How to Set Upload and Download Limits for Windows 10 Updates | Tech News
Windows 10 updates can be large and hog bandwidth while downloading. This isn’t good if you have a slow connection—here’s how to throttle things down.
Windows 10 cumulative updates can be quite large and the bi-annual feature updates (like the recent April 2018 Update) are often GBs in size. If you’re on a low-bandwidth connection with several connected devices, you should consider limiting the amount of bandwidth used for Windows Updates. Luckily you can manage the amount of bandwidth the updates use. However, this helpful feature is buried deep in settings, but here we’ll show you how to find and manage it.
Set Bandwidth Limits for Windows 10 Updates
Head to Settings > Update & Security > Windows Update > Advanced Options and scroll down and click on Delivery Optimization and on the next screen click the Advanced Options link – told you it is buried deep.
Now you’re in the section that matters. You have options to limit the bandwidth used for uploads and downloads. Just check the item you want to limit bandwidth for and use the slider to adjust the percentage it uses. You can limit the amount of upload bandwidth used for other PCs and set a monthly upload limit.
Microsoft did introduce new delivery optimization settings starting with Windows 10 1709, but it only allowed throttling background downloads. Now, with Windows 10 1803, you can throttle the foreground downloads, too. The foreground updates are the updates you start manually – you head to Settings > Update & security > Windows Update. Or, if you’re downloading an app from the Windows Store, that’s also considered a foreground update. The background updates are the sneakier ones that happen automatically without any interaction on your part. Having your PC set to automatically check for updates is an example of a background update.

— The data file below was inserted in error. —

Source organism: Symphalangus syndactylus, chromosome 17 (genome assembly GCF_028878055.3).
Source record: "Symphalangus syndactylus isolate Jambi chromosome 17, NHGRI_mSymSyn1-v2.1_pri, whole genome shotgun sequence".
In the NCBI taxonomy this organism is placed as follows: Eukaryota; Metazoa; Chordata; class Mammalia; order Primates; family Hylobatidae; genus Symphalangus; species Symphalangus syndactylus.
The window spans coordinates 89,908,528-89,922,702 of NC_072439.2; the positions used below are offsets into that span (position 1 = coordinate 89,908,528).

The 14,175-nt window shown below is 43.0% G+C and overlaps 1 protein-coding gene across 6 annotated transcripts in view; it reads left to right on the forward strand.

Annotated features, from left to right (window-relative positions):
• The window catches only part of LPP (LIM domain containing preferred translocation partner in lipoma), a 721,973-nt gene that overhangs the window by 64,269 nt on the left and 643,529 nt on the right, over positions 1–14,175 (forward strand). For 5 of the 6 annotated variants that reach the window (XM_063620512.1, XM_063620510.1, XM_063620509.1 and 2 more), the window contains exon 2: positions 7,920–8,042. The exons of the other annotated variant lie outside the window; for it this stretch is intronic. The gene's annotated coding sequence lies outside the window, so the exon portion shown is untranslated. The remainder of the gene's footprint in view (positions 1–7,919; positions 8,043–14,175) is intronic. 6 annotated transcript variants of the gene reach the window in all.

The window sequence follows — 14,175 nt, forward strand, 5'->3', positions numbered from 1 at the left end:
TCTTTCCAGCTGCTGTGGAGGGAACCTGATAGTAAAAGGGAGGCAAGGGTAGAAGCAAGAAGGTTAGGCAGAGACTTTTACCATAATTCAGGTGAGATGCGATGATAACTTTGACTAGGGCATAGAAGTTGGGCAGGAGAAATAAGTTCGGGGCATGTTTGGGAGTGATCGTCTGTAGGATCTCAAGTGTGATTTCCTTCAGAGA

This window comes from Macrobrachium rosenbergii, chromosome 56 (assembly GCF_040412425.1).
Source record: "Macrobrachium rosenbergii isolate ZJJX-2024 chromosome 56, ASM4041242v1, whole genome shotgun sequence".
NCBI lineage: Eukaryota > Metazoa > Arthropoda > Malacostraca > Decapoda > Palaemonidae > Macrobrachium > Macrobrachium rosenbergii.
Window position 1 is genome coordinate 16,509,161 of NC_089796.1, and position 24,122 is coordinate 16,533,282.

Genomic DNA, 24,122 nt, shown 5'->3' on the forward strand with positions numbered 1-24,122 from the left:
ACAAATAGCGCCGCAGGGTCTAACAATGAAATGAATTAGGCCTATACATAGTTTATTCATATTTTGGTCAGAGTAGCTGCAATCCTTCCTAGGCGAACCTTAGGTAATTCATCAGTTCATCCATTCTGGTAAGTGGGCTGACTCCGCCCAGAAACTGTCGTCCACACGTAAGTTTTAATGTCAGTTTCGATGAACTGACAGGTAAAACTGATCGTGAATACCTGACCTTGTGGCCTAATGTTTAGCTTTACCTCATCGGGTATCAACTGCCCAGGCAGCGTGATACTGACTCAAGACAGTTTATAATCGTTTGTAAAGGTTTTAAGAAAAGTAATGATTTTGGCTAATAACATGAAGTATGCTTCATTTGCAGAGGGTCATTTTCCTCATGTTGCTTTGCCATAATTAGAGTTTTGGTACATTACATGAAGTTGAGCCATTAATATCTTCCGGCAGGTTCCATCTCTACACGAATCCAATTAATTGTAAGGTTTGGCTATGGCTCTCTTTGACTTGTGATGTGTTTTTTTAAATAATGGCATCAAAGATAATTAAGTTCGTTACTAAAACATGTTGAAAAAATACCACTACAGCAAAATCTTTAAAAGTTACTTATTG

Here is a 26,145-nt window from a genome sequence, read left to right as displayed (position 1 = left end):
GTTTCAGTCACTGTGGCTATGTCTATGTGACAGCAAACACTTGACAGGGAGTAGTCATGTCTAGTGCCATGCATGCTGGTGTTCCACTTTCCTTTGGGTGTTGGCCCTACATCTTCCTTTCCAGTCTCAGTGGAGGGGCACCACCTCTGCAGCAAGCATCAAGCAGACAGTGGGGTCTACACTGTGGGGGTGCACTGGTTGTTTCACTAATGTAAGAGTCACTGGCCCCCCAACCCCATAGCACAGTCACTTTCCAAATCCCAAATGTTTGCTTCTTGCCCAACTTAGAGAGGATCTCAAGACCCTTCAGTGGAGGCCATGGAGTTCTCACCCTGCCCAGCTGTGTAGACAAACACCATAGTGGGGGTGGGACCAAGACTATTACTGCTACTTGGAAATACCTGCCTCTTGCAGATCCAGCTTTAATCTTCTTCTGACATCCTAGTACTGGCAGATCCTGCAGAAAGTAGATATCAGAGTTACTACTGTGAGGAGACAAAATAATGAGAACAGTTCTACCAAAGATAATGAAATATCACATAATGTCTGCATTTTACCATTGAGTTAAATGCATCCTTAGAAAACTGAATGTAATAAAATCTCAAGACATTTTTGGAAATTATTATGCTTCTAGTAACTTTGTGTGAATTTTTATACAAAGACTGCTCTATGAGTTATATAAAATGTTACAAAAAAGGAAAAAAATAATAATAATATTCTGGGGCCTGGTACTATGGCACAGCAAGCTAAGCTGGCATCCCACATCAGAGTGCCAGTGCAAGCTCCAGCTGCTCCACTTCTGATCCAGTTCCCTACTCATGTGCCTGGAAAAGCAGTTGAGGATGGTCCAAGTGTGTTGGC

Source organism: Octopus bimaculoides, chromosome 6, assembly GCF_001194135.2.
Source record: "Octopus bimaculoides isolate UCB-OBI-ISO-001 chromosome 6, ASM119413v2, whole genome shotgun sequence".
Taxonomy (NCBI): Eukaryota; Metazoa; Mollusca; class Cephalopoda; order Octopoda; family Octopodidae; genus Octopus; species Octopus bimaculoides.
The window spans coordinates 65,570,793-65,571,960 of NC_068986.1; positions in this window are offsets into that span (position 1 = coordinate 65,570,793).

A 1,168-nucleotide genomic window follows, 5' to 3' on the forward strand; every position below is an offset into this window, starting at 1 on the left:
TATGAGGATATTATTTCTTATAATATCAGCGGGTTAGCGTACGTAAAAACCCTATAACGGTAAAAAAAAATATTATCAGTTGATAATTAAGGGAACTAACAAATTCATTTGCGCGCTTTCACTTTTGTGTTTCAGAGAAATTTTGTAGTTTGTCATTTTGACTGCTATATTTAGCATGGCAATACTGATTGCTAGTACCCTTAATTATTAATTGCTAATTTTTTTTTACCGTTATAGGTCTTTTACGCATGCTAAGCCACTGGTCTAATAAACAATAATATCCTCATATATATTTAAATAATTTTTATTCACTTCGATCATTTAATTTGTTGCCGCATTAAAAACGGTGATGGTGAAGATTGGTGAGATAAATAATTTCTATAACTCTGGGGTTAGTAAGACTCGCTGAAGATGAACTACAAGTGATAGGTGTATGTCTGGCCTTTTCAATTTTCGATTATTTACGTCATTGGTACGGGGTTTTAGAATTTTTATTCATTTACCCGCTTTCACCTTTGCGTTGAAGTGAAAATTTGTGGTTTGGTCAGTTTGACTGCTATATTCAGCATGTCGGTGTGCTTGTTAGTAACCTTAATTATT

This is quite handy for people in rural areas who have a slow or limited internet connection and the household is busy with several connected devices. For example, you don’t need Windows update hogging all the bandwidth while you’re trying to watch a movie on Netflix and your kid is gaming online in the other room.
In fact, I have had first-hand experience with this as I live in a rural area and for a while could only get a slow DSL connection. I have several Windows 10 devices and I had a new one I was testing an Insider build on. It started downloading it and my entire network slowed to a crawl. The Windows 10 update was taking up all the bandwidth. Once I throttled things down in optimization settings, everything was working again. Sure, it took longer to get that new Insider build, but I was able to get my work done and enjoy Star Trek playing in the background.